Support The Moscow Times!

FBI Recruits D.C.-Area Russians With Russian-Language Facebook Ads


The FBI appears to be recruiting Russians living in and around the U.S. capital with awkwardly worded and grammatically incorrect Russian-language Facebook ads, CNN has reported.

Washington and Moscow have traded accusations of espionage, disinformation and other influence campaigns as relations between the powers have deteriorated to Cold War levels. An investigation into the 2016 U.S. presidential race found that the Russian state ran a hacking and propaganda operation to disrupt the election.

Screenshot FBI / CNN

Three targeted ads on the Federal Bureau of Investigation’s verified Facebook page solicit intelligence from Russian speakers in the Washington, D.C. area, CNN reported Wednesday. 

The still-active ads link to the website of the counterintelligence program at the FBI’s Washington field office, where a message in both English and Russian calls on potential recruits to “visit us in person.”

The field office website says its mission “is to protect the American people... through the detection, identification and neutralization of hostile foreign intelligence activities.”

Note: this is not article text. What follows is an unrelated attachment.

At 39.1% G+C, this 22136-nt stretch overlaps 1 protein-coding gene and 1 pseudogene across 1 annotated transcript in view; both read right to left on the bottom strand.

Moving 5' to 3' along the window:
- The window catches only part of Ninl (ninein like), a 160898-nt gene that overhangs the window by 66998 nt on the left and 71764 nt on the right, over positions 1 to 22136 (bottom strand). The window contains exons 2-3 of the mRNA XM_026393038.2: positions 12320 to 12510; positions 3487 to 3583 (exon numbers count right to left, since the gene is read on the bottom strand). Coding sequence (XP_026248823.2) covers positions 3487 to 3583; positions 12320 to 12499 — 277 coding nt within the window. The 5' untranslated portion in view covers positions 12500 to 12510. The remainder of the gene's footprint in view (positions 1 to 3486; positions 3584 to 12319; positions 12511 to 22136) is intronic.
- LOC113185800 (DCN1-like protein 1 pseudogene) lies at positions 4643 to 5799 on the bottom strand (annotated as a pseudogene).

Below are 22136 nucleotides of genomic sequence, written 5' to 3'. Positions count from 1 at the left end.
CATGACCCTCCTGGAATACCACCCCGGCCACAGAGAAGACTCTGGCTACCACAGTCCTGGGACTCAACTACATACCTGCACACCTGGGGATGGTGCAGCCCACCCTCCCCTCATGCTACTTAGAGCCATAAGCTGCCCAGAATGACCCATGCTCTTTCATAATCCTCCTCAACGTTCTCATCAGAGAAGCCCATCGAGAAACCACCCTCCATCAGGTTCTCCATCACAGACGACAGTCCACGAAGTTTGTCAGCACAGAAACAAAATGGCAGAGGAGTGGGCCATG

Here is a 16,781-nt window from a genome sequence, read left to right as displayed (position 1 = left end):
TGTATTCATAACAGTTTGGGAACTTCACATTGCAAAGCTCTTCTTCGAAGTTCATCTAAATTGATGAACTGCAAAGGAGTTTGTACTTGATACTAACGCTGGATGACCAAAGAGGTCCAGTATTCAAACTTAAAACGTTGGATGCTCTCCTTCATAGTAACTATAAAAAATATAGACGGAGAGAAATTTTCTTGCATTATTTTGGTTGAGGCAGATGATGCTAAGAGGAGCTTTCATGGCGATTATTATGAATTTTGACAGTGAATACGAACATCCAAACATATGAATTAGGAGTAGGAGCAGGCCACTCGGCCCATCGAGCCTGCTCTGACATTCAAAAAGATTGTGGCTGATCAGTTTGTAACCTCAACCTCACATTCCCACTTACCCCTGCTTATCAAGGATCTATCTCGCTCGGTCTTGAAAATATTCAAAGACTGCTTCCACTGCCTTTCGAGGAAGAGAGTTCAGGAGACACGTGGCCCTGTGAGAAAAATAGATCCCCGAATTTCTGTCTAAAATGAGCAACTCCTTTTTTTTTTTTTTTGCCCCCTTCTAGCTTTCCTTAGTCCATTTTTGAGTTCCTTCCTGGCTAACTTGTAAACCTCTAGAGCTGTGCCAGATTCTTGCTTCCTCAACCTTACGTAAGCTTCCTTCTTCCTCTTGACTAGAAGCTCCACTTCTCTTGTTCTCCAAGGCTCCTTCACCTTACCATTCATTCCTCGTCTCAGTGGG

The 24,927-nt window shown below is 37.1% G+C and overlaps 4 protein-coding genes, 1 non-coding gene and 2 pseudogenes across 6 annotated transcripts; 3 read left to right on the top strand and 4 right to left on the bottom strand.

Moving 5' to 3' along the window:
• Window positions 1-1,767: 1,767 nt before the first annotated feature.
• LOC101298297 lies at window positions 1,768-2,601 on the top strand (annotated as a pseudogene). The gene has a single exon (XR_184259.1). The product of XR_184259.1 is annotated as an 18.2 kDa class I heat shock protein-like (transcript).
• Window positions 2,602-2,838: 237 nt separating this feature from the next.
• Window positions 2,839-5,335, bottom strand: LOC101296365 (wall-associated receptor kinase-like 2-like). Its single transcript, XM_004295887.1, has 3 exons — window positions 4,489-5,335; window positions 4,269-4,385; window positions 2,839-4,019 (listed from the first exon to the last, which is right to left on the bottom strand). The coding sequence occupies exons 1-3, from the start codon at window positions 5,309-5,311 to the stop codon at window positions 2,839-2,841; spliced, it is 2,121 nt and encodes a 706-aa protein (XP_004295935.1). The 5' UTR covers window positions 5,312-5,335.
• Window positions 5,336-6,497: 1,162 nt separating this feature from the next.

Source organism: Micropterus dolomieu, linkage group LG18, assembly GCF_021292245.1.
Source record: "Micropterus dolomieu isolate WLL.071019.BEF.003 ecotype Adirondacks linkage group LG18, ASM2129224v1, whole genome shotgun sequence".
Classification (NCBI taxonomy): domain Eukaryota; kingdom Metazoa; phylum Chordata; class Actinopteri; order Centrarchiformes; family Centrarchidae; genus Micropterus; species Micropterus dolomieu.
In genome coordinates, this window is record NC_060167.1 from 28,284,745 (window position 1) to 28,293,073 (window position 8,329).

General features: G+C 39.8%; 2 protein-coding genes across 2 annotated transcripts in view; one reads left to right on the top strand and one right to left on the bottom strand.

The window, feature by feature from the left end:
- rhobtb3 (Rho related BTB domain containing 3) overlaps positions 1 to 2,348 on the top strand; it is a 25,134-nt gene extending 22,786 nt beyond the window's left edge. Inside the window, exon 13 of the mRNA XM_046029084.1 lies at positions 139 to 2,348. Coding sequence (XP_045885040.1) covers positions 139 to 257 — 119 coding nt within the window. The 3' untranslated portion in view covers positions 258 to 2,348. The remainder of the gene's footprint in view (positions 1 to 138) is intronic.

Screenshot FBI / CNN

“Russia has long been a counterintelligence threat to the U.S.," Alan E. Kohler Jr., a special agent in charge of the Washington field office's counterintelligence division, told CNN. Kohler Jr. added that the FBI will “continue to adapt our investigative and outreach techniques to counter the [Russian] threat.”

One of the stock-photo ads urges Russian speakers to come forward “for your future [and] for your family’s future,” but misspells three Russian words and misplaces a comma.

The other two ads call on potential recruits to “draw bridges” and “make your move.”

Read more

Independent journalism isn’t dead. You can help keep it alive.

As the only remaining independent, English-language news source reporting from Russia, The Moscow Times plays a critical role in connecting Russia to the world.

Editorial decisions are made entirely by journalists in our newsroom, who adhere to the highest ethical standards. We fearlessly cover issues that are often considered off-limits or taboo in Russia, from domestic violence and LGBT issues to the climate crisis and a secretive nuclear blast that exposed unknowing doctors to radiation.

Please consider making a one-time donation — or better still a recurring donation — to The Moscow Times to help us continue producing vital, high-quality journalism about the world's largest country.